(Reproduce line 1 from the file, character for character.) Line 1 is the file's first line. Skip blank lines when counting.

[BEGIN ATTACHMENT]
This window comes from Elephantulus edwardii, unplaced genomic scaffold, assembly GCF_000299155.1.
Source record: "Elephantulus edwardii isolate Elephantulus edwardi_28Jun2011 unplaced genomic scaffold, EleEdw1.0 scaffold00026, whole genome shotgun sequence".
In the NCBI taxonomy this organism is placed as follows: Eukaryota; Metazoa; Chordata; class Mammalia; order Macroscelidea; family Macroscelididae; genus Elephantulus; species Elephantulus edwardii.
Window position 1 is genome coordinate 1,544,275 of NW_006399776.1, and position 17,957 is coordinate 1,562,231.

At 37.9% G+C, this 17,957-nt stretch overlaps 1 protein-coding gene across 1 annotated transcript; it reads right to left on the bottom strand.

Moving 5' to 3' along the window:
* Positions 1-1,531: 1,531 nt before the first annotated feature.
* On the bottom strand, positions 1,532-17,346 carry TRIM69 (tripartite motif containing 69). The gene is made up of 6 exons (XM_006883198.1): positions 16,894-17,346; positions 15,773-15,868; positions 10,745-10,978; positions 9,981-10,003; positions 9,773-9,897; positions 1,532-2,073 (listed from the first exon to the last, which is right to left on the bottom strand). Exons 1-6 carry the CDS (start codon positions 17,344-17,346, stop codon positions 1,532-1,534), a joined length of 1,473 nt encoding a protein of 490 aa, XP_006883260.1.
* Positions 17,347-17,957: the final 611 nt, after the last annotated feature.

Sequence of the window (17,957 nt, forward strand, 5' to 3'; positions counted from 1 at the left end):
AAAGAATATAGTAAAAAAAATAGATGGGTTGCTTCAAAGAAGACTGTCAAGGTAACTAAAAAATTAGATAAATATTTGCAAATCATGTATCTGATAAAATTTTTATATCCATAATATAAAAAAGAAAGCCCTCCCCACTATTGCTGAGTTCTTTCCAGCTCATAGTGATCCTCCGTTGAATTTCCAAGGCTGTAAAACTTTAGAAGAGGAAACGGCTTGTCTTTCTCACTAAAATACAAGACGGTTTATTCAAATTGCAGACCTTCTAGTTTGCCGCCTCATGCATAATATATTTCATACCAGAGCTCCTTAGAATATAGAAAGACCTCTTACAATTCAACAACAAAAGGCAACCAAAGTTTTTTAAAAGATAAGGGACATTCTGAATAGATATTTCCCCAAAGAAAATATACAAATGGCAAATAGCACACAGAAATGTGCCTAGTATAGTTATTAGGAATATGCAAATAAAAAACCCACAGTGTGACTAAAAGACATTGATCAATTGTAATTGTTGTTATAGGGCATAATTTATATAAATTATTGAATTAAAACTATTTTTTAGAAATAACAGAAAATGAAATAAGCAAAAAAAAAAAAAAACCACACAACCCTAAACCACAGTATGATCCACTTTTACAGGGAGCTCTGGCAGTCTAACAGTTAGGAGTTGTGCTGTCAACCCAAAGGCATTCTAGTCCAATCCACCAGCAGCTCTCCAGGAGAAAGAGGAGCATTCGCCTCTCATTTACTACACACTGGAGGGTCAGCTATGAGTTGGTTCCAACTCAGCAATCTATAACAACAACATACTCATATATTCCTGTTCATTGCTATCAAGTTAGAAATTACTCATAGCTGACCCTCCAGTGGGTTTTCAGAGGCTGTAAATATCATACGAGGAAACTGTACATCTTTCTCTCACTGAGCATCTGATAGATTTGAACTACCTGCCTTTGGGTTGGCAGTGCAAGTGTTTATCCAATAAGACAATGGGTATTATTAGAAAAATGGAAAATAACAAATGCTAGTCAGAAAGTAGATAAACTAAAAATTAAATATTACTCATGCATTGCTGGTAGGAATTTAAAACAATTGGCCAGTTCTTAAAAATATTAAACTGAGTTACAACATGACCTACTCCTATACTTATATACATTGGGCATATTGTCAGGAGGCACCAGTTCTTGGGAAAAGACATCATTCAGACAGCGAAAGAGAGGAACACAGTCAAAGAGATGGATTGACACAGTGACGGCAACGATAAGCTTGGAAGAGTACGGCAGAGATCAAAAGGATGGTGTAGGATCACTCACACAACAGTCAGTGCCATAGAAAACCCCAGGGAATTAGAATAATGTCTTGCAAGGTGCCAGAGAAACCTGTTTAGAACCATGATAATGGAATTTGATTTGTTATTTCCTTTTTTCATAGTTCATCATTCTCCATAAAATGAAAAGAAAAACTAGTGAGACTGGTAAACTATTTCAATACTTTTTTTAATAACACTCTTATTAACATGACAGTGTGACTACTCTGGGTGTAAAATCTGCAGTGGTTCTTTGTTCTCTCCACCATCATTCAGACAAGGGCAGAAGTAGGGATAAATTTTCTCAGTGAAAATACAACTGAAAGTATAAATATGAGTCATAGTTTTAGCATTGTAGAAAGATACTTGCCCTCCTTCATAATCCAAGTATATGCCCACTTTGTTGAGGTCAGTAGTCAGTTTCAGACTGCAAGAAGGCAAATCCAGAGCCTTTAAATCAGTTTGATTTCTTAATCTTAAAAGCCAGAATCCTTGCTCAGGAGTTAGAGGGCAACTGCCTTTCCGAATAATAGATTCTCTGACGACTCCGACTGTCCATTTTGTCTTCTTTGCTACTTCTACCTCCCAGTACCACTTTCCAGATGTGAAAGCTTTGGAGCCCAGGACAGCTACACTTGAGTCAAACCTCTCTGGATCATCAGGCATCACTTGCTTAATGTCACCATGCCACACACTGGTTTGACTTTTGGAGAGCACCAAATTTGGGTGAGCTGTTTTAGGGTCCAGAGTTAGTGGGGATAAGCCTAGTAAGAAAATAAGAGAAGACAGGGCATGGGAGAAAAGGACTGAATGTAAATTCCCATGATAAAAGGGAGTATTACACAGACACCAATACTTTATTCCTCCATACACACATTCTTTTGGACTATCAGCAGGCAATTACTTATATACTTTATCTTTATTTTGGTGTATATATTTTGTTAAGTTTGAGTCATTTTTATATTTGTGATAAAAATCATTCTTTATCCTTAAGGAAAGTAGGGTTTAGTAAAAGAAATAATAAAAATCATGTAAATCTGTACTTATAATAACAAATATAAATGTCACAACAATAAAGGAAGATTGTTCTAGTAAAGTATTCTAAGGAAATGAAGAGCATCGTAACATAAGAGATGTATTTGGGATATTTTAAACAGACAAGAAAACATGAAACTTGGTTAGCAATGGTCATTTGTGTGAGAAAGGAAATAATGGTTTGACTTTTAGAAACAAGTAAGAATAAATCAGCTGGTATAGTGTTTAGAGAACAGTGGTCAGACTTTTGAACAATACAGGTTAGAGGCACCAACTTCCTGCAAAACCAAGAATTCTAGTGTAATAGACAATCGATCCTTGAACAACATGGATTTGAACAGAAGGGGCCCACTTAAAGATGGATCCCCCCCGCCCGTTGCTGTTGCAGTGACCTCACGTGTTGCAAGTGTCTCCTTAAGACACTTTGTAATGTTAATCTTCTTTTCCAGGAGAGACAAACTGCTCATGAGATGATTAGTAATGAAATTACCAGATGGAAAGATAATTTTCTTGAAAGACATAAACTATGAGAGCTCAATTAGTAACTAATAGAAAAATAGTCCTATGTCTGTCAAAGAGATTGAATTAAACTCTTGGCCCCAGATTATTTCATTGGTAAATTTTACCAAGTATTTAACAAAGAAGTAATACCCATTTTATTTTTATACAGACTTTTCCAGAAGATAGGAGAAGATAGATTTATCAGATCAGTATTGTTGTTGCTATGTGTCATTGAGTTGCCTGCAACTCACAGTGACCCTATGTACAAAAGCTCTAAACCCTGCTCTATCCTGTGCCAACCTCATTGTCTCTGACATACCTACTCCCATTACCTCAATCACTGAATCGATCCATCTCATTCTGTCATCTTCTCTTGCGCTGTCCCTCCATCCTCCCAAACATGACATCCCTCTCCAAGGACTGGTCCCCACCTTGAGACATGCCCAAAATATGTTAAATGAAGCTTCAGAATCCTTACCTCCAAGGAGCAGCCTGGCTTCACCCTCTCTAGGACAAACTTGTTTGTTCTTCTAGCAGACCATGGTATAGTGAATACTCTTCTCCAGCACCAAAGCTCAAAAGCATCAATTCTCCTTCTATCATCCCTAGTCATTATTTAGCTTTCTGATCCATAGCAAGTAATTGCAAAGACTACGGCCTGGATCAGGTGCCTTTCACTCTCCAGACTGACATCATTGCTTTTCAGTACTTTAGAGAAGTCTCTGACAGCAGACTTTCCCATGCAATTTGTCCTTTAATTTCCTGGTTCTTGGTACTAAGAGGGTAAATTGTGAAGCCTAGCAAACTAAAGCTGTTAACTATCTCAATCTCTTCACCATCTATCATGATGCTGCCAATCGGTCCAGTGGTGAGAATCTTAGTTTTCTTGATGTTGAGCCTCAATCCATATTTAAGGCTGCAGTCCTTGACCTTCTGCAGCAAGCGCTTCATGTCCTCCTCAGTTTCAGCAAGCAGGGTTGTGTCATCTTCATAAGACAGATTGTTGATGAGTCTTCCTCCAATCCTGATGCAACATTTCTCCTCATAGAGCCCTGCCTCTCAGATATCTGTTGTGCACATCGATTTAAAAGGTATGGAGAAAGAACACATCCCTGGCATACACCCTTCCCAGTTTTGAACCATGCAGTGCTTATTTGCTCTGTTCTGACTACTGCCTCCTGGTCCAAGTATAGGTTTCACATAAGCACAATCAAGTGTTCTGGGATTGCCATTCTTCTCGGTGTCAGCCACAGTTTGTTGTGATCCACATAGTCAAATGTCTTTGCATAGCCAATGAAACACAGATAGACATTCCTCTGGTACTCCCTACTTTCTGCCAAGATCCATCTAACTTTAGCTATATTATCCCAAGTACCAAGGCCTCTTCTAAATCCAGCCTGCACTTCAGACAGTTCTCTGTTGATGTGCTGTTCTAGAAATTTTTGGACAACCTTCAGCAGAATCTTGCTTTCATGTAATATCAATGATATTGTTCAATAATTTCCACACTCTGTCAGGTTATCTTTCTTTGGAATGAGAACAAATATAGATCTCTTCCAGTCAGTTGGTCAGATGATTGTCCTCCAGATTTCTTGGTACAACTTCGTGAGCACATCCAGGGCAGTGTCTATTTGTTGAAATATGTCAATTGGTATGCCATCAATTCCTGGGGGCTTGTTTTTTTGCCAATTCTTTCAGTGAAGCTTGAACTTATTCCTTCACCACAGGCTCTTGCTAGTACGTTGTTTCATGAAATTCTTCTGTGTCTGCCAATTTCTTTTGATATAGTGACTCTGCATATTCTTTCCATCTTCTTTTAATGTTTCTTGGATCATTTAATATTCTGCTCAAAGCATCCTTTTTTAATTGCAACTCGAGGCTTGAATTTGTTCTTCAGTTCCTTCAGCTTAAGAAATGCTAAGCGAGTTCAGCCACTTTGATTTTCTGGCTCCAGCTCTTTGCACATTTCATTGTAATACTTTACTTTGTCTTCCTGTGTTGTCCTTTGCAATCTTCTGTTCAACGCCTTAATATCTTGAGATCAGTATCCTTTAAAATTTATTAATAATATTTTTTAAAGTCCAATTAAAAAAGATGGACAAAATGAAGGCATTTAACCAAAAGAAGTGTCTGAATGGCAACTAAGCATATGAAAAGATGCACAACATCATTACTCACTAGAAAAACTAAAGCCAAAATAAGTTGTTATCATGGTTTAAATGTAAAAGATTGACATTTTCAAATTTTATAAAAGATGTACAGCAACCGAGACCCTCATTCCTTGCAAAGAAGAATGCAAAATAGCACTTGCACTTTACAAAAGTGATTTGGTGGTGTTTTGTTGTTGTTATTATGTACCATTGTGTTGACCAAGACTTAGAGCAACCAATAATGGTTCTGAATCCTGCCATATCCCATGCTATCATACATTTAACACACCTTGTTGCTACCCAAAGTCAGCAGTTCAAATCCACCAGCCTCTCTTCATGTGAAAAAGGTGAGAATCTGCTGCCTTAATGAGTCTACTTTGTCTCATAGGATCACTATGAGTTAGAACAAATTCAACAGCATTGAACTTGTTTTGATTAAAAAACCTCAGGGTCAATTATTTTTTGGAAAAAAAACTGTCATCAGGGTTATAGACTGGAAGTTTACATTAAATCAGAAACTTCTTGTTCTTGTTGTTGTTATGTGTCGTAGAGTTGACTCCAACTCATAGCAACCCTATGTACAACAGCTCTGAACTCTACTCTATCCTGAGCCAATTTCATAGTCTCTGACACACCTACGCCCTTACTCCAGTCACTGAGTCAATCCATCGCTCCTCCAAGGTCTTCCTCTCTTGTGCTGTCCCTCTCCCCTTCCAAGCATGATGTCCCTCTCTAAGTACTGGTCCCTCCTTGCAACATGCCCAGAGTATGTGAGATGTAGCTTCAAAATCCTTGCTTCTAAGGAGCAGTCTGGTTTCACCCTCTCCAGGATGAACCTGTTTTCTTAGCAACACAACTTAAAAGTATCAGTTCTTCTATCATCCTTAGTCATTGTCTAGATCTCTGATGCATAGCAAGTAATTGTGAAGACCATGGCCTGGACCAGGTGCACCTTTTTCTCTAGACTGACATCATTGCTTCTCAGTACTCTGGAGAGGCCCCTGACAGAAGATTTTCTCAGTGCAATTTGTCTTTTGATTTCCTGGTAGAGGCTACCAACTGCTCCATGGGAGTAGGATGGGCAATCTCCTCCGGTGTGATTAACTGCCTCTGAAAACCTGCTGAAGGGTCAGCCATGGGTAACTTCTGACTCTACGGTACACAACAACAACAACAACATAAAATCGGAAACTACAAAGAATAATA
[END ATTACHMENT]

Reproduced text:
This window comes from Elephantulus edwardii, unplaced genomic scaffold, assembly GCF_000299155.1.